Hmmm - let's see if I can better explain my train of thought
I don't think that the dinner is more worthy of timely attendance - I guess the point I'm trying to make is that the style of party (cocktail) combined with an informal style of invitation feels to me like it might have more of an ebb and flow of guests. More like: Stop by for cocktails to celebrate my birthday - we're starting things at 7:00. To me - that doesn't scream "be there at 7:00" it says "be there sometime after 7:00" - I could easily see some people arriving at 7:00 but leaving at 8:00 and others arriving at 9:30 and staying 'til it shuts down.
Re: dinner - since everyone needs to be at dinner at a certain time in order for everyone to eat together it follows that the "start time" would be stricter. So not a case of a 'higher rating' just a case of logistics.
I really don't think it was deliberately mean or rude. I can understand a group of people saying 'hey let's get together for a quick bite before the cocktail party' and then having things run overtime.
Since the party was slated as 'after dinner' if the 7 or so friends hang out as a group themselves, it seems natural that they would get together and eat first. (I am making the assumption here that the dinner group spends time together apart from the larger birthday crowd regularly - if not, then it's a whole other kettle of fish because the motive does indeed change)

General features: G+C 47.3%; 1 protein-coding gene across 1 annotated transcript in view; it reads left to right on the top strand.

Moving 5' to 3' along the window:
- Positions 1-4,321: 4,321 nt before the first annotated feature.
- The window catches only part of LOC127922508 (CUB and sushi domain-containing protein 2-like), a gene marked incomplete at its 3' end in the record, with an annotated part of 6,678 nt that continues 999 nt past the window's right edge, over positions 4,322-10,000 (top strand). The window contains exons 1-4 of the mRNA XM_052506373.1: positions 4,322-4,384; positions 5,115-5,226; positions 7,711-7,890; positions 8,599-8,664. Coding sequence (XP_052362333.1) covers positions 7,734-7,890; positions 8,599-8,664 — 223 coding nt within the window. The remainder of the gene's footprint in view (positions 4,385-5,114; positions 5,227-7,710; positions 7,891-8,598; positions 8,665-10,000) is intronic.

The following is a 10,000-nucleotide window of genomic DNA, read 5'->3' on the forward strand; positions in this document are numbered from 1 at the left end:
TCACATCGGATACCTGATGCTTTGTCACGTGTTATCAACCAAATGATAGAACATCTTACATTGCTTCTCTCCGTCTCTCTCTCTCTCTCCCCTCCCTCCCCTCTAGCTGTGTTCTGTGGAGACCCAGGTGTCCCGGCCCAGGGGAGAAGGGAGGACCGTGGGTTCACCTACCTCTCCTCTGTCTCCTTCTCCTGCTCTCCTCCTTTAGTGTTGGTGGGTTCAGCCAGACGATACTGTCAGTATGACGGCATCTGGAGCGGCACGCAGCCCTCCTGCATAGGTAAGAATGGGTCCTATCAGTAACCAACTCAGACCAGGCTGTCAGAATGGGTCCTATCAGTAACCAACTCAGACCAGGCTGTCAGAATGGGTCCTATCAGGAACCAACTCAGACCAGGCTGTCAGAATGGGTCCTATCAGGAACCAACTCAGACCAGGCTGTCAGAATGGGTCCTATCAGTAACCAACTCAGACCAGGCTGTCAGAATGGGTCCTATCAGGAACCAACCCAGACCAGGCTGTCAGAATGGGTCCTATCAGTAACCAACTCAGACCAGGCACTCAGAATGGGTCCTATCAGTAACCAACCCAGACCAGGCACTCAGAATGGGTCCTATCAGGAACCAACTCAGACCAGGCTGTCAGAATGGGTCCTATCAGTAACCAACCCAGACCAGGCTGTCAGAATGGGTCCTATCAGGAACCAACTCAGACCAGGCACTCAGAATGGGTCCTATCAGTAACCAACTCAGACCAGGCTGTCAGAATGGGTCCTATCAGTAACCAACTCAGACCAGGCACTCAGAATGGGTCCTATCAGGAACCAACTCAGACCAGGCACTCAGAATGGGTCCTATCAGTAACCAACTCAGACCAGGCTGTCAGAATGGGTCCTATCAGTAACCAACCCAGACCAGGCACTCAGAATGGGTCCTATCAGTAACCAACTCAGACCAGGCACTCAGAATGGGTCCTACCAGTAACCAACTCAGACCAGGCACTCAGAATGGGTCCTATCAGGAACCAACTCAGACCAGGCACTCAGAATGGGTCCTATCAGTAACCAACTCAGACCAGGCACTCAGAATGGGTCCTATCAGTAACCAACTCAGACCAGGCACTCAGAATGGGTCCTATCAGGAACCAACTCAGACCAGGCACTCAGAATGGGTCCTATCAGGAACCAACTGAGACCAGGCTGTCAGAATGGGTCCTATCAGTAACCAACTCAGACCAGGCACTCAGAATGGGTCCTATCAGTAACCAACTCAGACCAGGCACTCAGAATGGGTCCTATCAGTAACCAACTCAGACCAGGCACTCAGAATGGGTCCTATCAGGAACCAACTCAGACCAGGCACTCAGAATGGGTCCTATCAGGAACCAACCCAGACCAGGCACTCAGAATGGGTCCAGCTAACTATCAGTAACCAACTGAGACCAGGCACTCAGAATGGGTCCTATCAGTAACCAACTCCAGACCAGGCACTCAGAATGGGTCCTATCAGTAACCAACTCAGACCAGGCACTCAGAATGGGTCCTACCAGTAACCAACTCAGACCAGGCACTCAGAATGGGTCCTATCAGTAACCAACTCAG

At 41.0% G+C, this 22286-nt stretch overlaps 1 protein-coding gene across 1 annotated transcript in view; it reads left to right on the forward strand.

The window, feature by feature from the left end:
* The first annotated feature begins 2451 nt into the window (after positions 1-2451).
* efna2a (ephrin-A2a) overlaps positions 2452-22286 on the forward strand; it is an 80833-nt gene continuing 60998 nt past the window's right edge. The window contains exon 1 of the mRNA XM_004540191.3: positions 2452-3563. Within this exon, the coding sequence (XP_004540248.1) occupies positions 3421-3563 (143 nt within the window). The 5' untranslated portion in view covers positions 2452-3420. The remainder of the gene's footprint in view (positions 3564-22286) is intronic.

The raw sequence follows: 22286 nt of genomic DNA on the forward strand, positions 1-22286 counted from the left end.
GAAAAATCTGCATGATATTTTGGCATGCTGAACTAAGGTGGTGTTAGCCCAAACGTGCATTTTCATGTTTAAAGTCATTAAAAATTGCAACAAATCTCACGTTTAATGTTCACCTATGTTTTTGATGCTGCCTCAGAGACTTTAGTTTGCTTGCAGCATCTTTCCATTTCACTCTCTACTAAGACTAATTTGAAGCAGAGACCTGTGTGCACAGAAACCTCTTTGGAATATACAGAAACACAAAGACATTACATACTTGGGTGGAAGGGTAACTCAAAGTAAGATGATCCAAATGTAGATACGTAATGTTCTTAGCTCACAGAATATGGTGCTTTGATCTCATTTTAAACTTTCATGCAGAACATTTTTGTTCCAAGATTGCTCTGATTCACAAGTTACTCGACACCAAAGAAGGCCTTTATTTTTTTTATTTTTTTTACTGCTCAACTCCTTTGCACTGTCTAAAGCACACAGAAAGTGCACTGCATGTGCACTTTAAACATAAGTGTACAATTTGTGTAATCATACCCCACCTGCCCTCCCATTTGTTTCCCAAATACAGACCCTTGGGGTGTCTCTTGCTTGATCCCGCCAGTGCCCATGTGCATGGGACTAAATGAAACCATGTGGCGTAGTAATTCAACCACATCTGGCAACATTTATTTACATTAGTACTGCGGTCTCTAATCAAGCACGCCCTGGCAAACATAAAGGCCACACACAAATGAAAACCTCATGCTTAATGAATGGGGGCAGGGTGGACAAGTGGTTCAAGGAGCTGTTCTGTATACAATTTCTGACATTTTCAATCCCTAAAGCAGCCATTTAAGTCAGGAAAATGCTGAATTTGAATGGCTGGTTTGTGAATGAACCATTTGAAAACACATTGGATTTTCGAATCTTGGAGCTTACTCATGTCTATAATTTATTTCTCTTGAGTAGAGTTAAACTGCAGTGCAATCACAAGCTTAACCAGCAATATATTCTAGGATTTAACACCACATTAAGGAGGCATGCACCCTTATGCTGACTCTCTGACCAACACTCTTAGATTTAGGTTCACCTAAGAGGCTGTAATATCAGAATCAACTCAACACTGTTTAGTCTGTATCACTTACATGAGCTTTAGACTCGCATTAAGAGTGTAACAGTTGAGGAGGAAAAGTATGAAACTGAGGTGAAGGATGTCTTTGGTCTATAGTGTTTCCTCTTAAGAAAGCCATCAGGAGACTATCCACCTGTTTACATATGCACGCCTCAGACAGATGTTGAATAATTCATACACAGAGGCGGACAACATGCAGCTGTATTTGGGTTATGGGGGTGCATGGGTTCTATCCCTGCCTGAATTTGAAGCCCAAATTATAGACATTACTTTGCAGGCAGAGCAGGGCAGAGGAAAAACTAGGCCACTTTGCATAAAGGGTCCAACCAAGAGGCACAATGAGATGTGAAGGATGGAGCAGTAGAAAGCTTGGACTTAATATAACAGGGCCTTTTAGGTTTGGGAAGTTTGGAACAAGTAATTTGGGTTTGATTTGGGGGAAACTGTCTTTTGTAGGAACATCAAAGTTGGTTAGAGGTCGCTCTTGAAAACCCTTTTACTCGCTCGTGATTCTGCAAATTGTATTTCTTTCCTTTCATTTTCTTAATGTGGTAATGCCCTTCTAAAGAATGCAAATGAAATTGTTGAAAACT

Also: Were the dinner organizers aware that 7 people was in fact 1/3 of the party group? I went to a housewarming cocktail party recently where there were 70 odd guests, had I arrived late with 7 friends - it wouldn't have made any difference at all to the party dynamic since the people I would have arrived with would more than likely be the same people I would be 'mingling' with.
With respect to the formality of the invitation - I get paper invites for baby showers, kids parties, weddings, housewarmings, Christmas cocktails and yes, some adult birthday parties. I just think that the host isn't going to have the same kind of impact calling up friends as s/he would sending an invitation. It doesn't have to be an elaborate invitation - but to me
taking the time to get the details down on paper - or even through e-mail - is less casual than a quick phone call.
Does any of that make sense or am I totally off the deep end?